Sydney was shrouded in a dangerous haze on Tuesday as high winds blew smoke from bushfires blazing along Australia’s eastern coast into the country’s biggest city sending pollution levels soaring.
Official data showed air pollution had reached “hazardous” levels across Sydney, with the highest readings of PM 2.5 particulates in the city’s northwest reaching 186 parts per million on the air quality index – comparable to New Delhi in India. Residents were warned to avoid outdoor exercise.
Six people have been killed, hundreds of homes destroyed and about one million hectares (2.5 million acres) of farmland and bush devastated across New South Wales and Queensland in the fires that have swept eastern Australia in the past few weeks.
The NSW Rural Fire Service (RFS) said the smoke would linger for most of Tuesday as strong winds exacerbated the threat of more fires across Australia’s east coast.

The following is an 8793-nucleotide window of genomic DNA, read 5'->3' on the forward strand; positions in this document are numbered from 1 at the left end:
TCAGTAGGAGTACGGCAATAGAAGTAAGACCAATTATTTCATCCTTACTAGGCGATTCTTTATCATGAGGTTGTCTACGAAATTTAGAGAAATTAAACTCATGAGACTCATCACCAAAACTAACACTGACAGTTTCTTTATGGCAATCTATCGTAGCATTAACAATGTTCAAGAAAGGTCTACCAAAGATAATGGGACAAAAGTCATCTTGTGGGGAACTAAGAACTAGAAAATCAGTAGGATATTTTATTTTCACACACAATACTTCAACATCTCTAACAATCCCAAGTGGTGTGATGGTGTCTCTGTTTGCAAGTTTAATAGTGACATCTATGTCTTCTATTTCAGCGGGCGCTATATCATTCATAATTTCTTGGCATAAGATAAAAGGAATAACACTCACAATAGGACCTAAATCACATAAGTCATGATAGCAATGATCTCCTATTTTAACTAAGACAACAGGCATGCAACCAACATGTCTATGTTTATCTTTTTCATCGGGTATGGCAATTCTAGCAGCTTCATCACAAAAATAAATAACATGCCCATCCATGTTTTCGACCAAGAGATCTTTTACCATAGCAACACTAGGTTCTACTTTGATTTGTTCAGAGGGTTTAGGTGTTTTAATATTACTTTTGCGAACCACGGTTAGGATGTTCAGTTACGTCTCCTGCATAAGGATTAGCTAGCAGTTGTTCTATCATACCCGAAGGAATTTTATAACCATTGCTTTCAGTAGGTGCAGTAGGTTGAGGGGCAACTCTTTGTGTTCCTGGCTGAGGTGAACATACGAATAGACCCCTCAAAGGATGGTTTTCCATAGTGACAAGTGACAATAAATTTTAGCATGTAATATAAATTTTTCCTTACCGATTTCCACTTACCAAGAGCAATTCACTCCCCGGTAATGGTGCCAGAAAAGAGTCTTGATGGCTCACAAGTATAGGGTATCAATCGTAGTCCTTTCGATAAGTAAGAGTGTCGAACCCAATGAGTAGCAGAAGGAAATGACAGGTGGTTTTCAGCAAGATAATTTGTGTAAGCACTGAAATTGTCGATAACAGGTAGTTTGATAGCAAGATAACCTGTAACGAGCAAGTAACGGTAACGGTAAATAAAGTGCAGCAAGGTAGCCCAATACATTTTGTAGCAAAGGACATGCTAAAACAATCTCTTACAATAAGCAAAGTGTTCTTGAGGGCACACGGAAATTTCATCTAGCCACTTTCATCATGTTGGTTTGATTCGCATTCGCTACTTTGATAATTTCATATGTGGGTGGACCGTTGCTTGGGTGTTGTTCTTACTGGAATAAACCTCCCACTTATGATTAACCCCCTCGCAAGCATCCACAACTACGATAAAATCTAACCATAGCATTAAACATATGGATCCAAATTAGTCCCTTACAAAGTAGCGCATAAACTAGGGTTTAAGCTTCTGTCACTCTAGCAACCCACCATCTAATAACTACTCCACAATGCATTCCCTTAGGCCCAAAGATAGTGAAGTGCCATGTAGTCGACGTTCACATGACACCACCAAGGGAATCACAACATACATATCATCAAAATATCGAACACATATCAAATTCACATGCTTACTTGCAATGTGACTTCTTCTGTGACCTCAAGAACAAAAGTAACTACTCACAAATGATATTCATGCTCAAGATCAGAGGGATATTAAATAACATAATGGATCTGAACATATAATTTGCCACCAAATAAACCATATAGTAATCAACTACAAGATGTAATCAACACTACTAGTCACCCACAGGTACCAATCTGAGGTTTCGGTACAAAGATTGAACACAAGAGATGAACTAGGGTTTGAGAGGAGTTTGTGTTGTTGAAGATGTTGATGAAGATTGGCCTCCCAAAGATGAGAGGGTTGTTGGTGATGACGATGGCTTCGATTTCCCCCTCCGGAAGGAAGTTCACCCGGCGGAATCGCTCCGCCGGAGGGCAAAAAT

More than 110 fires are currently burning across the east, with dozens of blazes still not contained.
#Sydney is also known as the 'big smoke' and is living up to the nickname today. #Bushfire smoke will slowly ease during the day, increasing tonight. A Poor air quality alert is current. Latest air quality: https://t.co/WnjvEYhOiq Latest weather forecast: https://t.co/swGZ6BSLY0 pic.twitter.com/6Ba4IgZRIH
— Bureau of Meteorology, New South Wales (@BOM_NSW) November 18, 2019
In South Australia state, a ban on lighting fires is in place ahead of predicted “catastrophic” fire danger on Wednesday, when temperatures are expected to soar to about 40 degrees Celsius (104 degrees Fahrenheit).
Bushfire-prone Australia has experienced a horrific start to its fire season, which scientists say is beginning earlier and becoming more extreme as climate change pushes temperatures higher and saps moisture from the environment.
Growing calls to curb fossil fuels and drastically cut greenhouse gas emissions have been ignored by the country’s conservative government, which is eager to protect its lucrative mining industry.